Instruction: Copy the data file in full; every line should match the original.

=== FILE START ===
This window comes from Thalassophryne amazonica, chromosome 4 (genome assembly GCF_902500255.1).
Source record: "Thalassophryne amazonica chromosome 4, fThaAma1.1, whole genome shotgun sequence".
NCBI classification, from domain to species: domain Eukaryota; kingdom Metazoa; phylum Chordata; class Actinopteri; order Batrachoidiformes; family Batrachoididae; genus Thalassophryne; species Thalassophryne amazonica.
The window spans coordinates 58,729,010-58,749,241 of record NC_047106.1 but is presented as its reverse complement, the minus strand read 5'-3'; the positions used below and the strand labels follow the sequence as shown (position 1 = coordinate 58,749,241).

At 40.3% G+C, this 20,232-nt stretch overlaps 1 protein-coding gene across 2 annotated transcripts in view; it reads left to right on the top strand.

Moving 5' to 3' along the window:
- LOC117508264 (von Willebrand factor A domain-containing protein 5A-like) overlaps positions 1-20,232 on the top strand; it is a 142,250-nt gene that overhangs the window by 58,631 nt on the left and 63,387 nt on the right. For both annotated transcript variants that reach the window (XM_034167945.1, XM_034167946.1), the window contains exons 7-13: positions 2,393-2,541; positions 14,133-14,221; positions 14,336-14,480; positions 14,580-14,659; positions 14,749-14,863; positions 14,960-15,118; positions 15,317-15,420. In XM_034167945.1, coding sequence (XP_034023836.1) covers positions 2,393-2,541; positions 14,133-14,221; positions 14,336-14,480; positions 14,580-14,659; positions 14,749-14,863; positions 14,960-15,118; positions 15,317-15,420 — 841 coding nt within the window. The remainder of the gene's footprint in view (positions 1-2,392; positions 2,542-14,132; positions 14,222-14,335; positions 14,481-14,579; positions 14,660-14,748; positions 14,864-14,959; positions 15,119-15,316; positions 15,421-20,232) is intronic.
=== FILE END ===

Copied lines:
This window comes from Thalassophryne amazonica, chromosome 4 (genome assembly GCF_902500255.1).
Source record: "Thalassophryne amazonica chromosome 4, fThaAma1.1, whole genome shotgun sequence".
NCBI classification, from domain to species: domain Eukaryota; kingdom Metazoa; phylum Chordata; class Actinopteri; order Batrachoidiformes; family Batrachoididae; genus Thalassophryne; species Thalassophryne amazonica.
The window spans coordinates 58,729,010-58,749,241 of record NC_047106.1 but is presented as its reverse complement, the minus strand read 5'-3'; the positions used below and the strand labels follow the sequence as shown (position 1 = coordinate 58,749,241).

At 40.3% G+C, this 20,232-nt stretch overlaps 1 protein-coding gene across 2 annotated transcripts in view; it reads left to right on the top strand.

Moving 5' to 3' along the window:
- LOC117508264 (von Willebrand factor A domain-containing protein 5A-like) overlaps positions 1-20,232 on the top strand; it is a 142,250-nt gene that overhangs the window by 58,631 nt on the left and 63,387 nt on the right. For both annotated transcript variants that reach the window (XM_034167945.1, XM_034167946.1), the window contains exons 7-13: positions 2,393-2,541; positions 14,133-14,221; positions 14,336-14,480; positions 14,580-14,659; positions 14,749-14,863; positions 14,960-15,118; positions 15,317-15,420. In XM_034167945.1, coding sequence (XP_034023836.1) covers positions 2,393-2,541; positions 14,133-14,221; positions 14,336-14,480; positions 14,580-14,659; positions 14,749-14,863; positions 14,960-15,118; positions 15,317-15,420 — 841 coding nt within the window. The remainder of the gene's footprint in view (positions 1-2,392; positions 2,542-14,132; positions 14,222-14,335; positions 14,481-14,579; positions 14,660-14,748; positions 14,864-14,959; positions 15,119-15,316; positions 15,421-20,232) is intronic.